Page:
Figure 1. Flow Chart. Sketch of the structure and the modules combined in STSE that allow for an uninterrupted workflow. Starting with microscopy images (raw data) the framework allows for digitize, represent, analyze and mathematically model spatial distributions of species.
The STSE platform intends to close the gaps between various tools or software-packages that are in majority specifically designed for these separate steps (i.e image processing/analysis or modeling/simulation). By providing the workflow guidelines and the access to Python language, it offers the advantage of stratifying the interaction with different data-structures and thus minimizes the loss of time and information during the manual export and conversion processes. Therefore, it should be seen as a set of tools facilitating the intuitive workflow between the image analysis tools and simulators.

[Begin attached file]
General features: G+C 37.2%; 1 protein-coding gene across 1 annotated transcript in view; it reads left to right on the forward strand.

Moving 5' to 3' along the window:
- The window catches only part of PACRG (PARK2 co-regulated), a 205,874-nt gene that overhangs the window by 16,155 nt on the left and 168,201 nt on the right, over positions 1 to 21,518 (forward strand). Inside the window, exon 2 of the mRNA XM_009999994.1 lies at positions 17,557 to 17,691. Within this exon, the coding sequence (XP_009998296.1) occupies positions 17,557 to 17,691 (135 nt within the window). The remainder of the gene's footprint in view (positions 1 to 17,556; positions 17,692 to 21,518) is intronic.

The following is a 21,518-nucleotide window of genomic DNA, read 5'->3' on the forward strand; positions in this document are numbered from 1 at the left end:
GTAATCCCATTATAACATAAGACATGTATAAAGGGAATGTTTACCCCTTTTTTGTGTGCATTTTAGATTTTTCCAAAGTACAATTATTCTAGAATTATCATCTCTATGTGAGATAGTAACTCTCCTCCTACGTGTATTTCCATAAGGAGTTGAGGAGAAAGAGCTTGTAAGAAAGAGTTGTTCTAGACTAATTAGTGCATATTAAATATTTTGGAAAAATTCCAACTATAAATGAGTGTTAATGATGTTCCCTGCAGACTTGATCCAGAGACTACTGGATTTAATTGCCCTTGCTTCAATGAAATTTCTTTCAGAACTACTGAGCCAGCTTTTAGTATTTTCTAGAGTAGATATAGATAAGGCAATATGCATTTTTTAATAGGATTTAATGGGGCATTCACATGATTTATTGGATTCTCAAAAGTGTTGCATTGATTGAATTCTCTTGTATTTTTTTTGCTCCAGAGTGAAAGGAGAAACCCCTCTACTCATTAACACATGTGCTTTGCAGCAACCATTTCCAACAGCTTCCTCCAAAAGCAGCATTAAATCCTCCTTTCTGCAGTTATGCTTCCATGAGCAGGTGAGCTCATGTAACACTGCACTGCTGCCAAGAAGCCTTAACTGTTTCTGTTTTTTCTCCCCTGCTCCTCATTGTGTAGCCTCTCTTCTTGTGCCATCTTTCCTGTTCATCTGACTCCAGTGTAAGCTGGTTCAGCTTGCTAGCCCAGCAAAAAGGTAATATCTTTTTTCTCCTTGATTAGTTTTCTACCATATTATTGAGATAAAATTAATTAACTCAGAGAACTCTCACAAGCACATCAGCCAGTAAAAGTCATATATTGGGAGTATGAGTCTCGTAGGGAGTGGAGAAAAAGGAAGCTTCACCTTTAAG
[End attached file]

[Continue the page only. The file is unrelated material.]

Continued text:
Additionally, in its current implementation, it provides examples of how to perform such a transition from segmenting tools to simulation engines implemented internally in Python (spatially partitioned ODEs). For these purposes STSE comprises modules for digitizing and representing microscopy data, enables data analysis as well as manipulation, and can be used for mathematical modeling and simulation of spatial distributions of chemical species. It is a powerful, multifaceted tool for interdisciplinary work.
The tools are written in Python and have a modular design which allows the modeler to extend their functionality according to custom needs. The default STSE workflow can be summarized as follows (see: Figure 1):
1. Preprocessing of microscopic images for the studied object.
2. Definition of a discrete representation of the images.
3. Automatic integration of the information from images into the discrete representation.
4. Analyzing the digitized data.
5. Formulating a model: defining interactions between regions of interest and molecules of interest.
6. Running a model: previously digitized images are used as initial conditions for the evaluation of simulation results.